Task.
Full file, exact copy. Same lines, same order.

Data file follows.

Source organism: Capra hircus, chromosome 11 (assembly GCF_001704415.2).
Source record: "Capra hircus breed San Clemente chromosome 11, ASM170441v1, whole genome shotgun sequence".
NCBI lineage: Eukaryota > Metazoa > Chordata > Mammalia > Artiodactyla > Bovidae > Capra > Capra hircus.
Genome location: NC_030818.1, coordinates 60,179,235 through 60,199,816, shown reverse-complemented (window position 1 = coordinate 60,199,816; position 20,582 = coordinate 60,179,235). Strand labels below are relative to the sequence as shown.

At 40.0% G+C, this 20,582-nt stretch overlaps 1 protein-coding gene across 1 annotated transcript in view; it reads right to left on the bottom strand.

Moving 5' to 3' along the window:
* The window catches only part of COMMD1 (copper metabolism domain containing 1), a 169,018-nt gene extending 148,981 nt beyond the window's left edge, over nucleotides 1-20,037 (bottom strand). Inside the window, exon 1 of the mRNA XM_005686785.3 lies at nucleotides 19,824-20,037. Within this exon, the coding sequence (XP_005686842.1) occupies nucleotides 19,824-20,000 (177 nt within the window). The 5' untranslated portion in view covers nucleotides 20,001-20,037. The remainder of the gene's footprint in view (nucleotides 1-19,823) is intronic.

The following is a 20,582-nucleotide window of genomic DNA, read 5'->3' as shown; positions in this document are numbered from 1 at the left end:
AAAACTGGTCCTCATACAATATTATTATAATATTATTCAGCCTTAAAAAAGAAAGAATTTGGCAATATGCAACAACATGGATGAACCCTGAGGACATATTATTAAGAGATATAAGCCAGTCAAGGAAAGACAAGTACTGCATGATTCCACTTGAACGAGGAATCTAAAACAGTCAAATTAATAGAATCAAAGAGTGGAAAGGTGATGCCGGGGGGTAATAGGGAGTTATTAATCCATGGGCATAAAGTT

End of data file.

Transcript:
Source organism: Capra hircus, chromosome 11 (assembly GCF_001704415.2).
Source record: "Capra hircus breed San Clemente chromosome 11, ASM170441v1, whole genome shotgun sequence".
NCBI lineage: Eukaryota > Metazoa > Chordata > Mammalia > Artiodactyla > Bovidae > Capra > Capra hircus.
Genome location: NC_030818.1, coordinates 60,179,235 through 60,199,816, shown reverse-complemented (window position 1 = coordinate 60,199,816; position 20,582 = coordinate 60,179,235). Strand labels below are relative to the sequence as shown.

At 40.0% G+C, this 20,582-nt stretch overlaps 1 protein-coding gene across 1 annotated transcript in view; it reads right to left on the bottom strand.

Moving 5' to 3' along the window:
* The window catches only part of COMMD1 (copper metabolism domain containing 1), a 169,018-nt gene extending 148,981 nt beyond the window's left edge, over nucleotides 1-20,037 (bottom strand). Inside the window, exon 1 of the mRNA XM_005686785.3 lies at nucleotides 19,824-20,037. Within this exon, the coding sequence (XP_005686842.1) occupies nucleotides 19,824-20,000 (177 nt within the window). The 5' untranslated portion in view covers nucleotides 20,001-20,037. The remainder of the gene's footprint in view (nucleotides 1-19,823) is intronic.

The following is a 20,582-nucleotide window of genomic DNA, read 5'->3' as shown; positions in this document are numbered from 1 at the left end:
AAAACTGGTCCTCATACAATATTATTATAATATTATTCAGCCTTAAAAAAGAAAGAATTTGGCAATATGCAACAACATGGATGAACCCTGAGGACATATTATTAAGAGATATAAGCCAGTCAAGGAAAGACAAGTACTGCATGATTCCACTTGAACGAGGAATCTAAAACAGTCAAATTAATAGAATCAAAGAGTGGAAAGGTGATGCCGGGGGGTAATAGGGAGTTATTAATCCATGGGCATAAAGTT